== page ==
Featured Linguist!

Jost Gippert: Our Featured Linguist!

"Buenos dias", "buenas noches" -- this was the first words in a foreign language I heard in my life, as a three-year old boy growing up in developing post-war Western Germany, where the first gastarbeiters had arrived from Spain. Fascinated by the strange sounds, I tried to get to know some more languages, the only opportunity being TV courses of English and French -- there was no foreign language education for pre-teen school children in Germany yet in those days. Read more



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What is English? And Why Should We Care?

By: Tim William Machan

To find some answers Tim Machan explores the language's present and past, and looks ahead to its futures among the one and a half billion people who speak it. His search is fascinating and important, for definitions of English have influenced education and law in many countries and helped shape the identities of those who live in them.


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Medical Writing in Early Modern English

Edited by Irma Taavitsainen and Paivi Pahta

This volume provides a new perspective on the evolution of the special language of medicine, based on the electronic corpus of Early Modern English Medical Texts, containing over two million words of medical writing from 1500 to 1700.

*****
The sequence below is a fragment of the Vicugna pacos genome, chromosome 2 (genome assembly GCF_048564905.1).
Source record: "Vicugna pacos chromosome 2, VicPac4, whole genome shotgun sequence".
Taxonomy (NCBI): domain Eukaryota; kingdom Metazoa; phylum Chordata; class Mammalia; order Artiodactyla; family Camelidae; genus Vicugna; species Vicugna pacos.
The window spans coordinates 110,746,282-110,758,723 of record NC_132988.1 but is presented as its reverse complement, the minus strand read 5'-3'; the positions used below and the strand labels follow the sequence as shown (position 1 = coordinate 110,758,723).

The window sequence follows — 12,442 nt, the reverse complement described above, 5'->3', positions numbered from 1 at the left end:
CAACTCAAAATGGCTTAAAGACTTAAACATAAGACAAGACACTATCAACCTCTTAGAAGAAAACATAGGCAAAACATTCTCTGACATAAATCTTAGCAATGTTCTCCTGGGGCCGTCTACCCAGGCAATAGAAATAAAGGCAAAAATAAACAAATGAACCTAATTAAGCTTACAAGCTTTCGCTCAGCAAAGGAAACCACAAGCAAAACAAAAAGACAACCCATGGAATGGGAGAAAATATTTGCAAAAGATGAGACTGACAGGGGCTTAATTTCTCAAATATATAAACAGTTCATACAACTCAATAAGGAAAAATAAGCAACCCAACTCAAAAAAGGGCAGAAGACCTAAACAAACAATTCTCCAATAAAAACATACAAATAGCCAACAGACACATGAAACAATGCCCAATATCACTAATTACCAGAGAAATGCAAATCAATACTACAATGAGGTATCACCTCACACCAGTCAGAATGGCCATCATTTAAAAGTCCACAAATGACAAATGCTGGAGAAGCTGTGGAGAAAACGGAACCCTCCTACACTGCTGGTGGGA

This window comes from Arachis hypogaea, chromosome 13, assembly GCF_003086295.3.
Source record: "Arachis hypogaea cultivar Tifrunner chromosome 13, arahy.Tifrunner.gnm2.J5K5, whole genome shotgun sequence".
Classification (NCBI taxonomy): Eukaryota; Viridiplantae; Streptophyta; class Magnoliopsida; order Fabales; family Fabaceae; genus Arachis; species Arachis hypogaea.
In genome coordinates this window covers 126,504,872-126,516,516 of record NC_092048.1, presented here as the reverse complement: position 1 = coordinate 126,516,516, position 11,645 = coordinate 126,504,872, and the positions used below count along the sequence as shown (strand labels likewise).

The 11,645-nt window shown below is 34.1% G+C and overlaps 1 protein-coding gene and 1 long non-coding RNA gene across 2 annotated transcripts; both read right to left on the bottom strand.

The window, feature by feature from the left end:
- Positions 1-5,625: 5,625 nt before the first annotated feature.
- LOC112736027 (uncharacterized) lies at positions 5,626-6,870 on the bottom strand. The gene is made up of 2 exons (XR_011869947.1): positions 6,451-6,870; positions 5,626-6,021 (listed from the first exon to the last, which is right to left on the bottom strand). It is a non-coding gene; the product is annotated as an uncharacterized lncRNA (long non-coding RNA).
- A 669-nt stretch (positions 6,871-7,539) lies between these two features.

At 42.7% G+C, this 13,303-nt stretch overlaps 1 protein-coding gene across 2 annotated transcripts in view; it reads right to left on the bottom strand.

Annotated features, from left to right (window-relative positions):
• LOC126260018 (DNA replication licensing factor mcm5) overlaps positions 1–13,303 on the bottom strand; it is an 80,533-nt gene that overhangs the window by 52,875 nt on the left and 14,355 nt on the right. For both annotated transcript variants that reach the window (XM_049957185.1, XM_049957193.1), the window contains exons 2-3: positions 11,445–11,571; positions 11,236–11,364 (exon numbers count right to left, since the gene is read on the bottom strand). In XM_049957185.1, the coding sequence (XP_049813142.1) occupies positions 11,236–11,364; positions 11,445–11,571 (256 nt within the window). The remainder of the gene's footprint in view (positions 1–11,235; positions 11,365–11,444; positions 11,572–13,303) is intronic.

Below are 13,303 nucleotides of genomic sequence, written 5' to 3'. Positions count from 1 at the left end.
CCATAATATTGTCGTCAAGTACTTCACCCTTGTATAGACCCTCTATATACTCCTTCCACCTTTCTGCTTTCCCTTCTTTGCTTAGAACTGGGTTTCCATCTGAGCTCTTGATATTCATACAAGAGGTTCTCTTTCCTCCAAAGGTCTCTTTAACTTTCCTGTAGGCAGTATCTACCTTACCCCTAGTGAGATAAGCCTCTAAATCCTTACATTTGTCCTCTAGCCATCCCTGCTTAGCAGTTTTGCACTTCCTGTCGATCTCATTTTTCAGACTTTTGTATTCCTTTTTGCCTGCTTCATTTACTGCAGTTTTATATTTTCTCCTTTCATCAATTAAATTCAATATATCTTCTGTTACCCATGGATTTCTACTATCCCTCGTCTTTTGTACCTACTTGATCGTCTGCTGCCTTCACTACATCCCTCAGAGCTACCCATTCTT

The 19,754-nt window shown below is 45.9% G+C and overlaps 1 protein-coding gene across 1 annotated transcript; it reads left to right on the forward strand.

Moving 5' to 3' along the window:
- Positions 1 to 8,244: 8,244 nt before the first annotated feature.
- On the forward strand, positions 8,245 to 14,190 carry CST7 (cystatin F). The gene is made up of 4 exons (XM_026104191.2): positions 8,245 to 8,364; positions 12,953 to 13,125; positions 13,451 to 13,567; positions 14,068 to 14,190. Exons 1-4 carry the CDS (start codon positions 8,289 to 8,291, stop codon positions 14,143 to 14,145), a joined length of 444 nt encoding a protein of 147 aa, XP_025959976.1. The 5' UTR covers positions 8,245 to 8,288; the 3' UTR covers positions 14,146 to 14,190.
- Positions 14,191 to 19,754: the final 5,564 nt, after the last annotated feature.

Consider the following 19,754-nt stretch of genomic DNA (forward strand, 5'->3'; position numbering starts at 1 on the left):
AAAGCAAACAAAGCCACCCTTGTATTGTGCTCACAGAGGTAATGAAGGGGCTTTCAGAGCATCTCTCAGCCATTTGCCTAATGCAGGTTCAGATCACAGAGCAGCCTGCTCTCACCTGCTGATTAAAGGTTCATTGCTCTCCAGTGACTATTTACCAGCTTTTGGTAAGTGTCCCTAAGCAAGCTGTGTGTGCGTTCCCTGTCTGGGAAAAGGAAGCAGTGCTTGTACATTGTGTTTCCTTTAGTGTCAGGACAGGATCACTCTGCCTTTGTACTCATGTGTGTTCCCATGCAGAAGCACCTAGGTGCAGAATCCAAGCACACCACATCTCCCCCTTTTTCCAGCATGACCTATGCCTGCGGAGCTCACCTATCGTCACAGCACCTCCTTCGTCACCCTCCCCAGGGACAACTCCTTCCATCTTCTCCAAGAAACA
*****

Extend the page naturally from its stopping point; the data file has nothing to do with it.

Academic Paper


Title: English in China: some thoughts after the Beijing Olympics
Author: Emily Tsz Yan Fong
Linguistic Field: Sociolinguistics
Abstract: Institutional and learners' discourses about English and the implications for ‘China English’. China's politics and international relations with Western powers have historically determined the role and status of the English language in China (Adamson, 2004). Following the country's Open Door Policy in the 1970s, the entry into the World Trade Organization (WTO) and the Beijing Olympics, English, once considered a barbaric language, has been enjoying unprecedented popularity. The seven years leading up to the 2008 Beijing Olympics saw a series of foreign language campaigns in different sectors of Chinese society. The Beijing Olympics provided China with an opportunity to improve its world position and to ‘reclaim’ – and show the world – its glorious past. Since 2001, when China won the bid to host the Olympics in 2008, English learning campaigns have promoted both so-called ‘standard’ and ‘authentic’ English. The purpose of these campaigns was not only to ensure a successful Olympics, but also to equip the people with a tool essential for modernising and integrating China into the global community.

CUP at LINGUIST

This article appears in English Today Vol. 25, Issue 1, which you can read on Cambridge's site or on LINGUIST .



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